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Urban Heat Island: Cincinnati

 

What do you see in this satellite image of Cincinnati’s Over the Rhine neighborhood?

Chris Meyer, our Operations Director, points out that there are ‘black roofs’ everywhere.

Dark surfaces on roads and roofs in cities absorb heat and can affect regional energy use and health. Applying a white or reflective coating to the roof of a building or house costs very little and substantially reduces the heat island effect for downtown Cincinnati.

Here’s a data-rich infographic from whiteroofproject.org that explores the impact of the difference between white and black roofs.

 

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http://whiteroofproject.org/wp-content/uploads/2012/01/white-roof-project-infographic.gif

 

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Energy Tip: Fall DIY Check List

1. Replace Furnace Air Filter

Make sure your furnace is ready to work! Start the cold season with a clean air filter and do the research about your system to find out how often your filters should be changed or cleaned to keep your furnace working efficiently and to maintain healthy indoor air quality. Now is also a good time to schedule furnace maintenance with your HVAC provider.

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2. Clean, Re-Caulk, and Weatherize Windows

Fall is a great time to wash the exterior of your windows (before it gets too cold) and to inspect the exterior caulking of wood framed windows. Remember, even if you have high efficiency windows, if they are not sealed around the frames, you will lose a lot of heat through air infiltration. If you need to recaulk your windows, remove the old caulk, use an appropriate heavy-duty exterior window caulk, and press into place to ensure a good seal. Install weather strips on the interior of windows while you’re at it! A good test you can do is to close your window on a sheet of paper. If you can remove the paper, you need to address the seal of the window.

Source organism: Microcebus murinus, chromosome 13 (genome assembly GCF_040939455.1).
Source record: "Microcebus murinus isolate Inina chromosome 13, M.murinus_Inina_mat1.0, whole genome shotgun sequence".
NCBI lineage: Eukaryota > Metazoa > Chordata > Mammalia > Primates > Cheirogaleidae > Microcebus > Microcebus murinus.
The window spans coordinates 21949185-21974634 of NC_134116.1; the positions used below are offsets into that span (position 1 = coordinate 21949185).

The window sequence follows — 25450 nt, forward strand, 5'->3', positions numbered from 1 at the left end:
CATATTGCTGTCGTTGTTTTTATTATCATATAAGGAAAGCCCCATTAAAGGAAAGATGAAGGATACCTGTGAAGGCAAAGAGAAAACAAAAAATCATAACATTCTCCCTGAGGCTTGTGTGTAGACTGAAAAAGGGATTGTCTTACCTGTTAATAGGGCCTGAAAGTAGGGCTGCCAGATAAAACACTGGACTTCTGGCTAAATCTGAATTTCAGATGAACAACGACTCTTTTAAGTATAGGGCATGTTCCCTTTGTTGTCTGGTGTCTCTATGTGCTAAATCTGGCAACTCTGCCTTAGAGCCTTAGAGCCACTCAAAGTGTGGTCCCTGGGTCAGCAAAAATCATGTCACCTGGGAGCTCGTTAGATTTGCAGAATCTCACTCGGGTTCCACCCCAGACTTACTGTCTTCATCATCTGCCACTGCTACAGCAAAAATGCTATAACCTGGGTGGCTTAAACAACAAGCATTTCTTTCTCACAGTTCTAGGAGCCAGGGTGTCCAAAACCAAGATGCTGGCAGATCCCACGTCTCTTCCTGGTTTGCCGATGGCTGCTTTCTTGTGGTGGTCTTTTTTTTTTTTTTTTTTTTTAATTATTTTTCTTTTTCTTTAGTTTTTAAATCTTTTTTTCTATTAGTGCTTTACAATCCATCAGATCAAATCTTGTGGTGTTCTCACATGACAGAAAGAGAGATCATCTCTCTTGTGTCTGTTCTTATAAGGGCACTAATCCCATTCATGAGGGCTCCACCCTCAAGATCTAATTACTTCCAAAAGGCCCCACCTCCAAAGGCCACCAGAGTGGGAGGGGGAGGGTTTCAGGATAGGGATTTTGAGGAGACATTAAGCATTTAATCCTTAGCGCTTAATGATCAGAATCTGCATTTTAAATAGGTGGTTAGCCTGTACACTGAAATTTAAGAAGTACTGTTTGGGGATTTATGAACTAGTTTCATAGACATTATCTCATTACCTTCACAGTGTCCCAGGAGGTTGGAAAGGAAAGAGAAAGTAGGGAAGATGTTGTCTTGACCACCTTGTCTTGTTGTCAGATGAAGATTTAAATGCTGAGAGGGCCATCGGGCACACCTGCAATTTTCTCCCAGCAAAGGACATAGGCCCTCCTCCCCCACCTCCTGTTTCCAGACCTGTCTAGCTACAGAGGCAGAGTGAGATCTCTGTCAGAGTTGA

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3. Check Roof for Leaks

It is a good idea to inspect your roof for critter or weather damage before we are left with short days and cold nights. Inspect for leaks inside. Outside, look for lifted shingles, wood chips, or shavings. If the damage is only shingle deep, all you need are some matching shingles and roofing nails to keep your house covered. If there is more extensive damage, call a professional.

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4. Winterize Electrical Outlets

Electrical penetrations and outlets are often an avenue for air infiltration in the home, contributing to draftiness and energy waste. If you remove the faceplates of your outlets, especially of exterior walls, you can accomplish two things: check the integrity of the wiring (look for missing caps, blackened wires, and check the output with a handheld meter while you’re at it), and you can insulate and air seal the cavity with foam gaskets before replacing the faceplate. Don’t forget to shut off your electricity if you need to repair any of the wiring of the outlet!

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5. Assess the Attic

If you do one thing this winter, change your furnace filters. Make your second task winterizing your windows and doors. Third on that list should be addressing the dreaded attic: insulation, sealing, and ventilation. Consult our Know Thy Attic article to get started.

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